Tuesday, August 30, 2011

Fringed Gentians

I defy anyone to find a flower more blue, more brilliant, more astonishing, than our native Fringed Gentian.

Fringed Gentian, or Gentianopsis crinita if you want to be formal about it, is one of our showiest natives. It has a large distribution, the entire Eastern side of our continent in fact, but it seems to be one of those flowers that is either present in large numbers or entirely absent.  It is a biennial, forming a very small rosette of rather succulent pale green leaves the first year, and a cluster of flowering stems the second. I have seen it by the acre on the Paden Road alvar, sprinkled like blue stars under the willows and aspens at Limerick Forest, and as a ribbon of blue along a section of the K&R Trail in Lanark County. But do you think I could get it to grow at my place? No. So far, Pine Ridge has been one of those places where it is entirely absent.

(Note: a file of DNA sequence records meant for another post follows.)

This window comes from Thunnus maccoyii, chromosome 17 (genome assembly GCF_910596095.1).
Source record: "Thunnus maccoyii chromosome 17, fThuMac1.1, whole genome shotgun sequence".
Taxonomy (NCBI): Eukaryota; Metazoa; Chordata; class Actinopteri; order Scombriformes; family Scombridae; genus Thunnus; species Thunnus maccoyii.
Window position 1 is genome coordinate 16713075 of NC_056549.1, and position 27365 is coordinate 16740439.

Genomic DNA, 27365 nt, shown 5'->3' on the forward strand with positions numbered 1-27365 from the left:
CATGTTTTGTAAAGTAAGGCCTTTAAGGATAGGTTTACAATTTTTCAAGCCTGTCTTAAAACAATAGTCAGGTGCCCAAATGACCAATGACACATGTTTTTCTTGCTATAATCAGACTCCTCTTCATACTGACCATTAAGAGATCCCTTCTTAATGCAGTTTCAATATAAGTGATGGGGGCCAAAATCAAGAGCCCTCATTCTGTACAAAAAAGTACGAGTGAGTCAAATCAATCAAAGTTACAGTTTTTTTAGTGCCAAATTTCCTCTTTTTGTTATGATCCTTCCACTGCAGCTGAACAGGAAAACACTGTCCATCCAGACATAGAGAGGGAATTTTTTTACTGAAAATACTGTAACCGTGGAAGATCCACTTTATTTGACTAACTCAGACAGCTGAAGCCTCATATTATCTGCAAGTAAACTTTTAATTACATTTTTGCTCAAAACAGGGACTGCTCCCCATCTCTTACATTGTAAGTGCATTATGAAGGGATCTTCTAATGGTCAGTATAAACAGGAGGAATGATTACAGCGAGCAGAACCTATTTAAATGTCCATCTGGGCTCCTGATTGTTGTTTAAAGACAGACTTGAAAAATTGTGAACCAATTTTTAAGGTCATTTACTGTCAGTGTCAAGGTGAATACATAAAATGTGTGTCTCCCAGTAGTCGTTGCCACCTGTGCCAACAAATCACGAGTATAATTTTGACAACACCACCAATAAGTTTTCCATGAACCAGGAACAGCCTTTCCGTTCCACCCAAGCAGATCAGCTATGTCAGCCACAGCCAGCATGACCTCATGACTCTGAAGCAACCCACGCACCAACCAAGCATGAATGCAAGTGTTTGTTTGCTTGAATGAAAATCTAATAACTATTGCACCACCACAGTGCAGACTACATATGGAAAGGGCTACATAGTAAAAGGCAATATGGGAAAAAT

And not for lack of me trying. I brought seeds home several times, and tried starting them in pots like I do a lot of seeds. I could never get them to germinate. In a baggie with damp vermiculite in the fridge they did, putting out very tiny white roots, but they didn't survive being moved into a pot. Pots I left outside to germinate over winter remained disappointingly empty.

Two years ago I brought home seeds from the Fringies along the K&R Trail. These were very robust plants, close to three feet tall, and covered with blooms. They grew in the narrow strip between the gravel of the trail and the weedy slope down to the ditch. Not wanting to try them in pots again, I sprinkled most of them in a spot along my driveway that is somewhat alvar-like, having underlying limestone pavement with the resulting sparse plant cover, and being, like an alvar, damp in spring and fall and dry in summer.On my way back to the house, there were a few seeds left in the envelope and  I dumped them out at the end of the